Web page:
Further, since the figure of merit aims to indicate the overall probability that each label within a candidate labeled tree is correct, other measures of comparison between a candidate tree and known correctly labeled trees may be used to determine the likely level of “correctness”, this level being used as the figure of merit. Other suitable techniques for obtaining a likelihood or probability measure for a labelled tree include K-nearest neighbour, Baysian histograms and variance-covariance matrices. As appropriate to the technique, the mean feature vectors and variance covariance matrices mentioned above are replaced by other suitable parameters derived from selected features of each anatomical class of vessel.

In the present embodiment, the merit function module is enabled to operate by being provided with mean feature vectors and variance-covariance matrices for each anatomical class of vessel in a coronary artery tree. A mean feature vector and a variance-covariance matrix is provided for each anatomical class or vessel type which is included in the label pool, giving a set of mean feature vectors and variance-covariance matrices. The mean feature vectors and variance-covariance matrices are obtained by implementing a training stage using image data which includes vessels which are known to be correctly classified or identified. The training stage may be carried out separately from the system used to automatically label the unlabeled tree, with the thus obtained set of mean feature vectors and variance-covariance matrices being provided to the merit function module in a data storage area. Alternatively, the labeling system can be implemented so as to be operable to perform the training stage, with the mean feature vectors and variance-covariance matrices being stored for subsequent use by the merit function module. In such an arrangement, a training stage can be run as an isolated process before the system is used to perform labeling. Alternatively, the training stage can be ongoing, with newly obtained correctly labeled image data sets being input to the system as they become available, to allow the mean feature vectors and variance-covariance matrices to be updated. These newly obtained labeled data sets may be externally obtained. Alternatively, some or all of the labeled trees output by the merit function module may be fed back into the system for update of the mean feature vectors and variance-covariance matrices.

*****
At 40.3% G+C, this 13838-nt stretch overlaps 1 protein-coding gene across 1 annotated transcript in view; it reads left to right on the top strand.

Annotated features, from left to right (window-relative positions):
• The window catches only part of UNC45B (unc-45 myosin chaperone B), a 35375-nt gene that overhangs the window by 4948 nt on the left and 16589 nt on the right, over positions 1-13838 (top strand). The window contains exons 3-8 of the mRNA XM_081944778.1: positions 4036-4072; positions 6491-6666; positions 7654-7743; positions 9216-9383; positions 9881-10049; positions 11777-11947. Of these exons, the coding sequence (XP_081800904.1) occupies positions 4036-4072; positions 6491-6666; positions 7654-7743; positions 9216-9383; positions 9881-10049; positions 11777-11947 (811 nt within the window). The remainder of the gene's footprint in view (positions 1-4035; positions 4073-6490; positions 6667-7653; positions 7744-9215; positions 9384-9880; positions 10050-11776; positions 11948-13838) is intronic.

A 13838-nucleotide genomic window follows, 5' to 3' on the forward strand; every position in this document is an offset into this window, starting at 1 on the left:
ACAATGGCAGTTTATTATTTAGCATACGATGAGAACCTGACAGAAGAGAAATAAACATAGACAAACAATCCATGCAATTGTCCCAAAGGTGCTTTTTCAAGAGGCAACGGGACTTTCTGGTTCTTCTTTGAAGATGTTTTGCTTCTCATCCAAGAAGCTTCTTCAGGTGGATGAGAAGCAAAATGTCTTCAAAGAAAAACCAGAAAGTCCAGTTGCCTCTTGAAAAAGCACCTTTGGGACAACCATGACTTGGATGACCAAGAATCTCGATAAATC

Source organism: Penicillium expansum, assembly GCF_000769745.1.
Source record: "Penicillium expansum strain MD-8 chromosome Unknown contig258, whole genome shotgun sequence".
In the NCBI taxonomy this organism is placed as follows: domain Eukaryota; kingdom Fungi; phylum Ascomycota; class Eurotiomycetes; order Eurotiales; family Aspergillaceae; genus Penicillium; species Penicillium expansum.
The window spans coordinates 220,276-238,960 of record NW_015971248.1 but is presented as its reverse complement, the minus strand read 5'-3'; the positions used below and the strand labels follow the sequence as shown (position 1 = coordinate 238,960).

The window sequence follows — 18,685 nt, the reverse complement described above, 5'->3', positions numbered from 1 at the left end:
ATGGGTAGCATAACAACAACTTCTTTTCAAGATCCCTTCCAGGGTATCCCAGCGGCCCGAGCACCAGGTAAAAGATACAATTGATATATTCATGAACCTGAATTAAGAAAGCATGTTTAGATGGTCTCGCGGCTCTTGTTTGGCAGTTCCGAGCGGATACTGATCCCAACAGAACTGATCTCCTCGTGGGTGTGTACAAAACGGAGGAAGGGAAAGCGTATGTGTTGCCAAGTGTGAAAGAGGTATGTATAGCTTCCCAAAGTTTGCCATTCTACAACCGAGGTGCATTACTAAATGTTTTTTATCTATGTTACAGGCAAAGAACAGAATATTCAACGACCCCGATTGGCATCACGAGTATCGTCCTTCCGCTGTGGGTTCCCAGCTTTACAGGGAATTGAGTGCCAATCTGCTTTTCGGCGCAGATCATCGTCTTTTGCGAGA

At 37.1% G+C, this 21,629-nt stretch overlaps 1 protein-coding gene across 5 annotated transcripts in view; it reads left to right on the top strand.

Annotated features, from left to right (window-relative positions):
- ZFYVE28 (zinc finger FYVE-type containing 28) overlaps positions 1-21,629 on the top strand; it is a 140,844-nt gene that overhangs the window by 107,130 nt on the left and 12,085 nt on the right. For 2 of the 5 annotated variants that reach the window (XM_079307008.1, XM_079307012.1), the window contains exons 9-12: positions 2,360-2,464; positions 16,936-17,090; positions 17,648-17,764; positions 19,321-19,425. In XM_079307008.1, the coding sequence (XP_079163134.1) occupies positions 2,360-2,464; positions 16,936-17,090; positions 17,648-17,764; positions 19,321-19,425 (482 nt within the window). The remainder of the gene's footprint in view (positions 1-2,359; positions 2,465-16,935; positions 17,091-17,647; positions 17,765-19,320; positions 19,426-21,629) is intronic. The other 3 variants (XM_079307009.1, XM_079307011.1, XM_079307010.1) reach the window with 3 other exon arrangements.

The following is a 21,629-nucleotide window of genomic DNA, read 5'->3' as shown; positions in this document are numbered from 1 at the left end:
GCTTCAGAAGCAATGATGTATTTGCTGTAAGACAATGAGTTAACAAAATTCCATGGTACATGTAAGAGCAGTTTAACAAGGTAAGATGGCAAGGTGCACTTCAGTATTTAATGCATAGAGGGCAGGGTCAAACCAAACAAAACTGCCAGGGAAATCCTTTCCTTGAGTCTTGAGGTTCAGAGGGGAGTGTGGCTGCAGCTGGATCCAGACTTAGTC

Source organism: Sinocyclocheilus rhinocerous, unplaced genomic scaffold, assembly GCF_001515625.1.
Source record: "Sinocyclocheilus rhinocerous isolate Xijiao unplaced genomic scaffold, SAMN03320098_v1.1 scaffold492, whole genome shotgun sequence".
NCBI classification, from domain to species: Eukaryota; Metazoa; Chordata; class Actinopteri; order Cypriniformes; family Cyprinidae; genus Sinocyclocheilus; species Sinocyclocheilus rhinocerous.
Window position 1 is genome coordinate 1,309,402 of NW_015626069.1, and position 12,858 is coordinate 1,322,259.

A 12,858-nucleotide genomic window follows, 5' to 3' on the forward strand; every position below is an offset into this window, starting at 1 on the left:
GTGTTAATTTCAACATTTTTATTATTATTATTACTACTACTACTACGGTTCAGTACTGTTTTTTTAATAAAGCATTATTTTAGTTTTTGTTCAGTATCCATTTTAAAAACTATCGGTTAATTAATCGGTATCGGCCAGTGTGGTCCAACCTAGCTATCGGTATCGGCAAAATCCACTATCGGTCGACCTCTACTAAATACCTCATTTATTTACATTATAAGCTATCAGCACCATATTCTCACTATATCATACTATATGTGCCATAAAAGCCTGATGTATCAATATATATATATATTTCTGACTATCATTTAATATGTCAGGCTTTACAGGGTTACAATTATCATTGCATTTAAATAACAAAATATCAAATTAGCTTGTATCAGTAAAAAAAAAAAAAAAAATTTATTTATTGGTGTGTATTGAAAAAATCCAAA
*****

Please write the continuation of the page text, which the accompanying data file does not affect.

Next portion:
Operation of the training stage will now be described, with reference to the upper part of the system shown in FIG. 2.